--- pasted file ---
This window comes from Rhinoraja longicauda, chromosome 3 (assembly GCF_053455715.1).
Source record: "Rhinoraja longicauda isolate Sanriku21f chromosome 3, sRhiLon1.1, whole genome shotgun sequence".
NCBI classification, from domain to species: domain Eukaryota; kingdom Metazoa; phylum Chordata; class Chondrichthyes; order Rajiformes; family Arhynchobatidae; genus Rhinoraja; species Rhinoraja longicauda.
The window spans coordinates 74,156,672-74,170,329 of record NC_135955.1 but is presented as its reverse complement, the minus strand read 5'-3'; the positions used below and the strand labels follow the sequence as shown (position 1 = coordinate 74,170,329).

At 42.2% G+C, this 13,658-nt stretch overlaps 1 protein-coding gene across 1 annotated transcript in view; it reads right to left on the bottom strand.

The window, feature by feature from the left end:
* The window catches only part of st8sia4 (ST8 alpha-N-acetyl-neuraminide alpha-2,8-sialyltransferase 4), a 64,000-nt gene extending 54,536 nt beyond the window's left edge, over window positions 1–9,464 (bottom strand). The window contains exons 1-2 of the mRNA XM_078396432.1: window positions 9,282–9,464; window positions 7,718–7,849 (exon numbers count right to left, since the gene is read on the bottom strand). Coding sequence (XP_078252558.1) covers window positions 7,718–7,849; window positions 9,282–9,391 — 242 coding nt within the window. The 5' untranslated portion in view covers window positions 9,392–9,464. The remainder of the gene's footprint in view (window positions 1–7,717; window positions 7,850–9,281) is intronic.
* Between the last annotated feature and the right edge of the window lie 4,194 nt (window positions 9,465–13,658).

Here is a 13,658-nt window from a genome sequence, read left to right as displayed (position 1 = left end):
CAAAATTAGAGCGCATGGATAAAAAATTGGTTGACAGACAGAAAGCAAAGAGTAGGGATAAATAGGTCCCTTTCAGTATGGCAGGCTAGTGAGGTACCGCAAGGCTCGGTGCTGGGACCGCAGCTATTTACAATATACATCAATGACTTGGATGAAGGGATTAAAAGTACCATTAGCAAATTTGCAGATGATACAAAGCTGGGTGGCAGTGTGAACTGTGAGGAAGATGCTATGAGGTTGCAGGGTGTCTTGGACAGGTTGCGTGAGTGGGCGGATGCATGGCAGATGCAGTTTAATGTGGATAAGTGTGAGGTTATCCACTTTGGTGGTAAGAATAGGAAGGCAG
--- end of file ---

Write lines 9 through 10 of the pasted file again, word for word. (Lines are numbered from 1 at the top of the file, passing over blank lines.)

Here is a 13,658-nt window from a genome sequence, read left to right as displayed (position 1 = left end):
CAAAATTAGAGCGCATGGATAAAAAATTGGTTGACAGACAGAAAGCAAAGAGTAGGGATAAATAGGTCCCTTTCAGTATGGCAGGCTAGTGAGGTACCGCAAGGCTCGGTGCTGGGACCGCAGCTATTTACAATATACATCAATGACTTGGATGAAGGGATTAAAAGTACCATTAGCAAATTTGCAGATGATACAAAGCTGGGTGGCAGTGTGAACTGTGAGGAAGATGCTATGAGGTTGCAGGGTGTCTTGGACAGGTTGCGTGAGTGGGCGGATGCATGGCAGATGCAGTTTAATGTGGATAAGTGTGAGGTTATCCACTTTGGTGGTAAGAATAGGAAGGCAG